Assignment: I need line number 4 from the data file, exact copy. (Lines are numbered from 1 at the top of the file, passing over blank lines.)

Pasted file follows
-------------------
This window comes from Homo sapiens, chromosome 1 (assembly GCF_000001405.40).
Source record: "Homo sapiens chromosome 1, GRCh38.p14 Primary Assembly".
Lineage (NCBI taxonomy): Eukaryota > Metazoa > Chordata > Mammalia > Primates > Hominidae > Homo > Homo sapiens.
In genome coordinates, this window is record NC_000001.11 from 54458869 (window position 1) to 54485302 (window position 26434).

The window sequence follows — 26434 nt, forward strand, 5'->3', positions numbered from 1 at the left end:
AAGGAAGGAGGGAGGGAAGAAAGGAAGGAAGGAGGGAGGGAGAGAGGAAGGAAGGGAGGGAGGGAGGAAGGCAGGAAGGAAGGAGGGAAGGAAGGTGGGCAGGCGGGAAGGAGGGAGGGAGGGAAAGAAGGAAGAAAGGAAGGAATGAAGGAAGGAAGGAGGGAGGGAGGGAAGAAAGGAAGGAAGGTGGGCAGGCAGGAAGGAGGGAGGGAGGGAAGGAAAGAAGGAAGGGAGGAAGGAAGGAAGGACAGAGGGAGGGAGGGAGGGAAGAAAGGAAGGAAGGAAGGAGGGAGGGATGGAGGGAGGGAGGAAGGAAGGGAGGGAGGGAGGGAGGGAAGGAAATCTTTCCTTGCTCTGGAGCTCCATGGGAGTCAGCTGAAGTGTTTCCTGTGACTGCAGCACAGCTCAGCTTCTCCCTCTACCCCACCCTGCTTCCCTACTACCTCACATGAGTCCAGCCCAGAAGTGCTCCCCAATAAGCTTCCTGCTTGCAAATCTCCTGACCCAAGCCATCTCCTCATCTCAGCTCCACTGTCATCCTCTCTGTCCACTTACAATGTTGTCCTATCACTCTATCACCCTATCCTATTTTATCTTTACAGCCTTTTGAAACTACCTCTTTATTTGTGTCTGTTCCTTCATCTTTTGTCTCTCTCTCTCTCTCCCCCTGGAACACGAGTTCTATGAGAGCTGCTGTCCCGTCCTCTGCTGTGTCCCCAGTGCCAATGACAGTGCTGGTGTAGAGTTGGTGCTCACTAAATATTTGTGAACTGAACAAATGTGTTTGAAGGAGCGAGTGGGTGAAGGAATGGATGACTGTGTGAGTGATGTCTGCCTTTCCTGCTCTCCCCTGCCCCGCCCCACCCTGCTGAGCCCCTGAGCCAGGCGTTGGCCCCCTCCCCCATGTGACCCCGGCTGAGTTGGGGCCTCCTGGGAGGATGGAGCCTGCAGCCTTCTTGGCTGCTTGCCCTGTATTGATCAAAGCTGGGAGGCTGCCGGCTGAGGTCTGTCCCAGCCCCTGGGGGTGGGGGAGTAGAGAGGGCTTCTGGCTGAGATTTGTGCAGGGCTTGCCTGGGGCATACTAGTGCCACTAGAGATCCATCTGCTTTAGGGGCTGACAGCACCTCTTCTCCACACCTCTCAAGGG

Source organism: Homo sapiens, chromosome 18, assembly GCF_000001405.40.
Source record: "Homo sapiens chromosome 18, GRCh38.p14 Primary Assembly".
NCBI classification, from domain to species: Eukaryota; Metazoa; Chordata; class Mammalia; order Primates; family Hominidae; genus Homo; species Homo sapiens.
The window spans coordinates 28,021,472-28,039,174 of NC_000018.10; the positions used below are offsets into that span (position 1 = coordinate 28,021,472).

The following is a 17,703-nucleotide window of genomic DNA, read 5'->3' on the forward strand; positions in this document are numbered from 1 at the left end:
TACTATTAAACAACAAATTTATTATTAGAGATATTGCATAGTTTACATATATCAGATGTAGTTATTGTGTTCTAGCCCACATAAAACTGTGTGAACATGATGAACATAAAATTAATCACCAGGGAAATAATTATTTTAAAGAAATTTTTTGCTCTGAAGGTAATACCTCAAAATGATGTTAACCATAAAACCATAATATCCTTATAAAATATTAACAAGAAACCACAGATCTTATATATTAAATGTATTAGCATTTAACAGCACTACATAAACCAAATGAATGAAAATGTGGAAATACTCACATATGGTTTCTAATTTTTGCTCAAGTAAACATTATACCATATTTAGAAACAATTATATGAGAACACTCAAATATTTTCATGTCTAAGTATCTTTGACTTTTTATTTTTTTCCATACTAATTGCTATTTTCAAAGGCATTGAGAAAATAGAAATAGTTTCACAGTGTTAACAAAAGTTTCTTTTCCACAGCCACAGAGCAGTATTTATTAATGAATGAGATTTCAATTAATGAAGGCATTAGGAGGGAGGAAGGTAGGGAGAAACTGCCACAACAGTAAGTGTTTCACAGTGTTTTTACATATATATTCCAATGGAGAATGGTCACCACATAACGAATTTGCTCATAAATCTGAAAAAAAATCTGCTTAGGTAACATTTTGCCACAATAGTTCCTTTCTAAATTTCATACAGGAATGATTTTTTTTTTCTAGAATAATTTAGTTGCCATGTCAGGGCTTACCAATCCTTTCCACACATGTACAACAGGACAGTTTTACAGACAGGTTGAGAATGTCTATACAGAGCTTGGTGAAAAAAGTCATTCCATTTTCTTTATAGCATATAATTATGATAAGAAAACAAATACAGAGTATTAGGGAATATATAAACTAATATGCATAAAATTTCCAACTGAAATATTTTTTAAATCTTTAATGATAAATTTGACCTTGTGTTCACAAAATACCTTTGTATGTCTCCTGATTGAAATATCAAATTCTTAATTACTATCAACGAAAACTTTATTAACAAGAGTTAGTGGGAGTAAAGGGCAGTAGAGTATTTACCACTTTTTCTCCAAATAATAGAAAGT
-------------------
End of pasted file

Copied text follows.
In genome coordinates, this window is record NC_000001.11 from 54458869 (window position 1) to 54485302 (window position 26434).